Title: The Heart of Betrayal (The Remnant Chronicles, #2)
Author: Mary E. Pearson
Publish Date: July 7, 2015
# of Pages: 470
(**Warning** Possible spoilers)
(From Goodreads) Held captive in the barbarian kingdom of Venda, Lia and Rafe have little chance of escape. Desperate to save Lia’s life, her erstwhile assassin, Kaden, has told the Vendan Komizar that she has the gift, and the Komizar’s interest in Lia is greater than anyone could have foreseen.
Meanwhile, nothing is straightforward: There’s Rafe, who lied to Lia but has sacrificed his freedom to protect her; Kaden, who meant to assassinate her but has now saved her life; and the Vendans, whom Lia always believed to be savages. Now that she lives among them, however, she realizes that may be far from the truth. Wrestling with her upbringing, her gift, and her sense of self, Lia must make powerful choices that will affect her country… and her own destiny.
The Heart of Betrayal is mostly set in the barbarian kingdom of Venda, where Lia is pulled between three men: the Komizar, Kaden, and Rafe. Still a prisoner, she works with Rafe and his men to plot their escape. Add in the romance between her and Kaden, and the growing interest of the Komizar, and you have one intense book!
Everything about this book was awesome. Rafe, as per the last book, is still one of my favorite characters. His loyalty and unfailing love for Lia is charming. He’s sly, clever, and an impressive actor. I enjoyed watching him and Lia interact in this book, since they are each playing different roles in a dangerous game.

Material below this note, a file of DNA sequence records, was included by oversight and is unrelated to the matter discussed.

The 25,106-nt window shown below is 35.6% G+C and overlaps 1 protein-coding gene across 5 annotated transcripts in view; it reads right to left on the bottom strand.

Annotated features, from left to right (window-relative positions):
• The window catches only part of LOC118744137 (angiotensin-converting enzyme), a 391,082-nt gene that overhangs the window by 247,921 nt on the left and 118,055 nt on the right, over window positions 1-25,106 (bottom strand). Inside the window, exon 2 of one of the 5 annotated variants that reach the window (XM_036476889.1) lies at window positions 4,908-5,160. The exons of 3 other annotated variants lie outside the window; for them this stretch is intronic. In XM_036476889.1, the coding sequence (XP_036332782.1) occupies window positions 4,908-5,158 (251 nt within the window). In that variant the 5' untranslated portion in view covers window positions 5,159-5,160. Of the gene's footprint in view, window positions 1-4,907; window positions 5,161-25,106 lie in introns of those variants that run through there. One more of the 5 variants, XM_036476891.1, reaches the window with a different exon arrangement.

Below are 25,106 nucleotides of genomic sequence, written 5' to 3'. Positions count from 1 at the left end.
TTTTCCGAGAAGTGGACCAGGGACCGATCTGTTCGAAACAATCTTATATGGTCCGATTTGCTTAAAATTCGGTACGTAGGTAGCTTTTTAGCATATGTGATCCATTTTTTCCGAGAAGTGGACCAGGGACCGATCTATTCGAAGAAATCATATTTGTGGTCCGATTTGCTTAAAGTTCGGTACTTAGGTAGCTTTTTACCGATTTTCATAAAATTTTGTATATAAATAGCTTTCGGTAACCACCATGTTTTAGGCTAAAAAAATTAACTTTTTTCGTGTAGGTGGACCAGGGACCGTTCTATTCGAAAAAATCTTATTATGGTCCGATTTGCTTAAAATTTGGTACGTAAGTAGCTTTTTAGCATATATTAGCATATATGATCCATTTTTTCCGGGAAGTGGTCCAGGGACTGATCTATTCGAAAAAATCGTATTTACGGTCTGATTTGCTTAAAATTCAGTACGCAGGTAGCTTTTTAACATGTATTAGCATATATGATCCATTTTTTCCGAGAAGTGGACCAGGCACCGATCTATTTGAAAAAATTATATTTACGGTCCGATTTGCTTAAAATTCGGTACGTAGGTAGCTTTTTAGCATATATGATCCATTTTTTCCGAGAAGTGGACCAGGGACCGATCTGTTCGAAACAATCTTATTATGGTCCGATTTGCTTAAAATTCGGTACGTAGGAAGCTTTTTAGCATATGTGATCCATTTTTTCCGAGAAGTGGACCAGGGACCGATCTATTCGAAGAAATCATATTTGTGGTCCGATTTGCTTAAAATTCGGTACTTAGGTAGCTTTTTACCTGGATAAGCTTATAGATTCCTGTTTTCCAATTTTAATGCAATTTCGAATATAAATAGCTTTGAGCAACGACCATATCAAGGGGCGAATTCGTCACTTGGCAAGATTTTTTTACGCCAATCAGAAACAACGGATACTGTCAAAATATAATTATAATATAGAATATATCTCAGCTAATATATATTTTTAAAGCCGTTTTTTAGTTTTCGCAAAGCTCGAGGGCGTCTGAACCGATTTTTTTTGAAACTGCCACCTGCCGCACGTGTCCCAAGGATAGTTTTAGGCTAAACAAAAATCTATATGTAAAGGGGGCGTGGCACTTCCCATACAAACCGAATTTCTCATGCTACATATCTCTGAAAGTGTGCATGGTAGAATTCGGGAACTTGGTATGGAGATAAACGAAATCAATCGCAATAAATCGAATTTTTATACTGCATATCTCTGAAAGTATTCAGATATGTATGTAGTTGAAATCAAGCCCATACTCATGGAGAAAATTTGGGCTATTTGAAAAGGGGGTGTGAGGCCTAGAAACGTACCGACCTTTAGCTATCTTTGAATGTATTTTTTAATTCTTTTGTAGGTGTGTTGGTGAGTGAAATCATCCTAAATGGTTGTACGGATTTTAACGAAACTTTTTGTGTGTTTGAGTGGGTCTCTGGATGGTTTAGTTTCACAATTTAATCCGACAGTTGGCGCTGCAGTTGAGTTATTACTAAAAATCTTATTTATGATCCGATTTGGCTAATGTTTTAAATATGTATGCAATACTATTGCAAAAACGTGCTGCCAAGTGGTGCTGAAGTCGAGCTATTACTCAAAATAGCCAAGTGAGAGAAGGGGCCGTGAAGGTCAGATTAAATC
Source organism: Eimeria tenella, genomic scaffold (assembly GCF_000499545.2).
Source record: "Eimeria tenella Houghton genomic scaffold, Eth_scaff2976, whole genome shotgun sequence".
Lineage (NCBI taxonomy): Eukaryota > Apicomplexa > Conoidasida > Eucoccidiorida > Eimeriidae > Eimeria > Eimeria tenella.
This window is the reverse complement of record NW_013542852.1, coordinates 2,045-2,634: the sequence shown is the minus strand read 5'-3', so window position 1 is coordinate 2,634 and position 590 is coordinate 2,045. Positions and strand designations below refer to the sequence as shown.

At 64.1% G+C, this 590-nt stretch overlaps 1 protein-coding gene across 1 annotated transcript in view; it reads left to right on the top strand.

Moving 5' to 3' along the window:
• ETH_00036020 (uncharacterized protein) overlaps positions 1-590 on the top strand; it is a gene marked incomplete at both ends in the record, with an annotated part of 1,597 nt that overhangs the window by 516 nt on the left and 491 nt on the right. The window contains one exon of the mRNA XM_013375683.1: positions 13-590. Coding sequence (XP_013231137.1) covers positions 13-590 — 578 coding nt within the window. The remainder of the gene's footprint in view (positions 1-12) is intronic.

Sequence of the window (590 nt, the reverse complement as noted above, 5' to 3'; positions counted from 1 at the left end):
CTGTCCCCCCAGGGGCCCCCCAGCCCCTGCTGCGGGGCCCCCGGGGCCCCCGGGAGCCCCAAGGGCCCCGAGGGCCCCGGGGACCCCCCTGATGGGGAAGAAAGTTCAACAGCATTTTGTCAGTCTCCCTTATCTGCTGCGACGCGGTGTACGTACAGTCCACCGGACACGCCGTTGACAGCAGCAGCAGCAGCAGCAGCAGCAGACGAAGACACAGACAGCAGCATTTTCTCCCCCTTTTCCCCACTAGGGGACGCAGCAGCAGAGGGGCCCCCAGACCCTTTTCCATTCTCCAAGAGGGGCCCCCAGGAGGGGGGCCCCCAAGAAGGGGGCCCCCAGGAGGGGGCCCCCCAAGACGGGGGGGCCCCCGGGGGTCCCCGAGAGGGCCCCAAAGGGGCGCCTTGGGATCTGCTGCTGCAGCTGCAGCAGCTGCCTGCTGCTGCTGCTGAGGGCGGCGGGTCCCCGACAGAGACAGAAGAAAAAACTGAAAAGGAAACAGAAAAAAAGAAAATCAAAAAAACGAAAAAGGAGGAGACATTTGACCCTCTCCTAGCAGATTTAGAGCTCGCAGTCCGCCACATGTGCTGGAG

I liked Kaden just fine in the first book, but I really liked him in this book! Learning more about his childhood and what the Komizar did for him made him a much more sympathetic character. Kaden wrestles with loyalty to the Komizar and Venda and the growing loyalty he feels towards Lia. In the end, his loyalty to Lia wins out. I’m eager to know how his character is spun in the third book!
Venda itself is not what Lia had imagined. It’s a barbarian kingdom with real people and real problems. Lia grows more and more sympathetic towards the people and their plight as the book goes on. I like that Lia is such a compassionate character. She’s fiercely loyal and has a strong sense of what she feels is right and wrong.
The plot in the last half of the book races by quickly. So much happens, and there are so many unexpected twists and turns. Part of me expected the ending and the outcome with the Komizar, and another part of me was shocked. I thought eventually the Komizar would come around to Lia’s side. While the Komizar is a twisted character, he has his own compassionate streak and rules his people from the ground–not a tower. I found him to be a likable antagonist.
I can’t wait to read the next book!
“The wind, time, it circles, repeats, some swaths cutting deeper than others.”
“When you think you’re at the end of your rope, give it three more days. And then another three. Sometimes you’ll find the rope is longer than you thought.”
“Taking another life, even a guilty one, should never be easy. If it were, we’d be little more than animals.”
Check this book out at your local library, or buy it here* on Amazon.
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